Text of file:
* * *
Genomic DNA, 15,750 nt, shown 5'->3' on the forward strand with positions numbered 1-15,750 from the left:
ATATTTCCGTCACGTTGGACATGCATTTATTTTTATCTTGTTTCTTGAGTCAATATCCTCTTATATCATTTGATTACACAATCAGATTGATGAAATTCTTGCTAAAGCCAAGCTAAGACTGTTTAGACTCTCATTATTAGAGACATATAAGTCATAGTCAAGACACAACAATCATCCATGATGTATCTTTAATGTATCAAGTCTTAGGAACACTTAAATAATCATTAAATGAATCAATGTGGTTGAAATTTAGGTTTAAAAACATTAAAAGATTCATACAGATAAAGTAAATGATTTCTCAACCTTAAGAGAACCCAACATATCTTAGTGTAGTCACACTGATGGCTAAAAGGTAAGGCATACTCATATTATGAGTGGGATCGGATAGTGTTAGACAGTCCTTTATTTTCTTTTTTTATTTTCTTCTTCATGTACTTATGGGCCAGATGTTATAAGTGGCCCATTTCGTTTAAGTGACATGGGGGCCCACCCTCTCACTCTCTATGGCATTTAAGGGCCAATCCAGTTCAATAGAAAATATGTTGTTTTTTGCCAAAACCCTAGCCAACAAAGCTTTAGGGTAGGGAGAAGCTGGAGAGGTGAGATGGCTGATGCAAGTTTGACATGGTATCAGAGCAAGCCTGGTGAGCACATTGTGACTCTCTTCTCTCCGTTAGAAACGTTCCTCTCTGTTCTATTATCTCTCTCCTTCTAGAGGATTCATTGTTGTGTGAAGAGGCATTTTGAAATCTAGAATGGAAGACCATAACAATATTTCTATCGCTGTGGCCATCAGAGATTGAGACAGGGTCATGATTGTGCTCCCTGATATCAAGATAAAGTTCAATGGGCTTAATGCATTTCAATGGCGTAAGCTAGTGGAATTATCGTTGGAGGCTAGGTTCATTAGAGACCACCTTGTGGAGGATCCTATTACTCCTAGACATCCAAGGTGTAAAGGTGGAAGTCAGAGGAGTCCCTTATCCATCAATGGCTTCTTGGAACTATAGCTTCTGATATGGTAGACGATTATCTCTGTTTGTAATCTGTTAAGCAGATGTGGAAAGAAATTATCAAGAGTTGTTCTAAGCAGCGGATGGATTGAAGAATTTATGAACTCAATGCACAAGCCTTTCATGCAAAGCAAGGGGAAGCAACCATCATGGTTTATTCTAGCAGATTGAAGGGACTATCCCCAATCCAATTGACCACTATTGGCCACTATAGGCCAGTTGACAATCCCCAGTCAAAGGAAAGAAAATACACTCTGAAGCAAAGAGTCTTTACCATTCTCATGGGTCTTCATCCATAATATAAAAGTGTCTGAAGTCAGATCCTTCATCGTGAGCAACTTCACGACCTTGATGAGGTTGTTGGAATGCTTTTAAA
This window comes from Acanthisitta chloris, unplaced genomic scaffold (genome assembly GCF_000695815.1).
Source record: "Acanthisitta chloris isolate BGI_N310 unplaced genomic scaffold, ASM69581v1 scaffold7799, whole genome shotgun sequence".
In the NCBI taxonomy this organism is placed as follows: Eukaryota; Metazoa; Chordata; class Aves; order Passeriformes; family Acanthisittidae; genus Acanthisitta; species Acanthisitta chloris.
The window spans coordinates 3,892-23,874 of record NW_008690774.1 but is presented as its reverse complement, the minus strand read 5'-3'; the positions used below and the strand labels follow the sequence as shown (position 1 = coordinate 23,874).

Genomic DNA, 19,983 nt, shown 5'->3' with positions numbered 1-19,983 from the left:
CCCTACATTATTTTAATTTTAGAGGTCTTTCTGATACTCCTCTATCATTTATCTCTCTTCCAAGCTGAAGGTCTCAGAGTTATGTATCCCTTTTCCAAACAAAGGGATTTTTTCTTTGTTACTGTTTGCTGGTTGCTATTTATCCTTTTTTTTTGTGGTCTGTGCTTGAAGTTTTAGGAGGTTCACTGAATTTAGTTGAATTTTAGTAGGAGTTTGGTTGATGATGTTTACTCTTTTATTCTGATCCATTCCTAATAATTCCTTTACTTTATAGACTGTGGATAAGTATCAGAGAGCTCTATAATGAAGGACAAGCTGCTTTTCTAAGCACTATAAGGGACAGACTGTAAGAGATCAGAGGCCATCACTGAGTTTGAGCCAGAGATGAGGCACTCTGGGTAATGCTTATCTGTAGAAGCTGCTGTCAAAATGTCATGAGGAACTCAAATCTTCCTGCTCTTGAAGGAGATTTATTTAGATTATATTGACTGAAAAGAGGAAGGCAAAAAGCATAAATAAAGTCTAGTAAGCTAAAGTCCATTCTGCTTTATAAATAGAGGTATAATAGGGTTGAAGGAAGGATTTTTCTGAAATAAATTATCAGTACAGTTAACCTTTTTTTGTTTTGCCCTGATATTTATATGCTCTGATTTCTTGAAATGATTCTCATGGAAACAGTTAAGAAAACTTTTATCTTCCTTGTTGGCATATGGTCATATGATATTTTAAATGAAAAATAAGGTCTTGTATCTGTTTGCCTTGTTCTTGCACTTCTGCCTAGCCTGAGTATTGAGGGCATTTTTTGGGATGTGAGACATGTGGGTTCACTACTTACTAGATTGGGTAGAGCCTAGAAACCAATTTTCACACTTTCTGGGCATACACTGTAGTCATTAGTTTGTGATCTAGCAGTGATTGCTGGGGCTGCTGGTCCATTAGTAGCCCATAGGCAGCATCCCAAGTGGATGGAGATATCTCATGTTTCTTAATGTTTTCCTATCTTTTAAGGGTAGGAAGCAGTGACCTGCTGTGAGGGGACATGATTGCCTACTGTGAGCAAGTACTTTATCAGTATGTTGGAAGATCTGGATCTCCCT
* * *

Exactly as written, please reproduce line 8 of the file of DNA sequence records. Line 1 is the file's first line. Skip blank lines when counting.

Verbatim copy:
CCCTACATTATTTTAATTTTAGAGGTCTTTCTGATACTCCTCTATCATTTATCTCTCTTCCAAGCTGAAGGTCTCAGAGTTATGTATCCCTTTTCCAAACAAAGGGATTTTTTCTTTGTTACTGTTTGCTGGTTGCTATTTATCCTTTTTTTTTGTGGTCTGTGCTTGAAGTTTTAGGAGGTTCACTGAATTTAGTTGAATTTTAGTAGGAGTTTGGTTGATGATGTTTACTCTTTTATTCTGATCCATTCCTAATAATTCCTTTACTTTATAGACTGTGGATAAGTATCAGAGAGCTCTATAATGAAGGACAAGCTGCTTTTCTAAGCACTATAAGGGACAGACTGTAAGAGATCAGAGGCCATCACTGAGTTTGAGCCAGAGATGAGGCACTCTGGGTAATGCTTATCTGTAGAAGCTGCTGTCAAAATGTCATGAGGAACTCAAATCTTCCTGCTCTTGAAGGAGATTTATTTAGATTATATTGACTGAAAAGAGGAAGGCAAAAAGCATAAATAAAGTCTAGTAAGCTAAAGTCCATTCTGCTTTATAAATAGAGGTATAATAGGGTTGAAGGAAGGATTTTTCTGAAATAAATTATCAGTACAGTTAACCTTTTTTTGTTTTGCCCTGATATTTATATGCTCTGATTTCTTGAAATGATTCTCATGGAAACAGTTAAGAAAACTTTTATCTTCCTTGTTGGCATATGGTCATATGATATTTTAAATGAAAAATAAGGTCTTGTATCTGTTTGCCTTGTTCTTGCACTTCTGCCTAGCCTGAGTATTGAGGGCATTTTTTGGGATGTGAGACATGTGGGTTCACTACTTACTAGATTGGGTAGAGCCTAGAAACCAATTTTCACACTTTCTGGGCATACACTGTAGTCATTAGTTTGTGATCTAGCAGTGATTGCTGGGGCTGCTGGTCCATTAGTAGCCCATAGGCAGCATCCCAAGTGGATGGAGATATCTCATGTTTCTTAATGTTTTCCTATCTTTTAAGGGTAGGAAGCAGTGACCTGCTGTGAGGGGACATGATTGCCTACTGTGAGCAAGTACTTTATCAGTATGTTGGAAGATCTGGATCTCCCT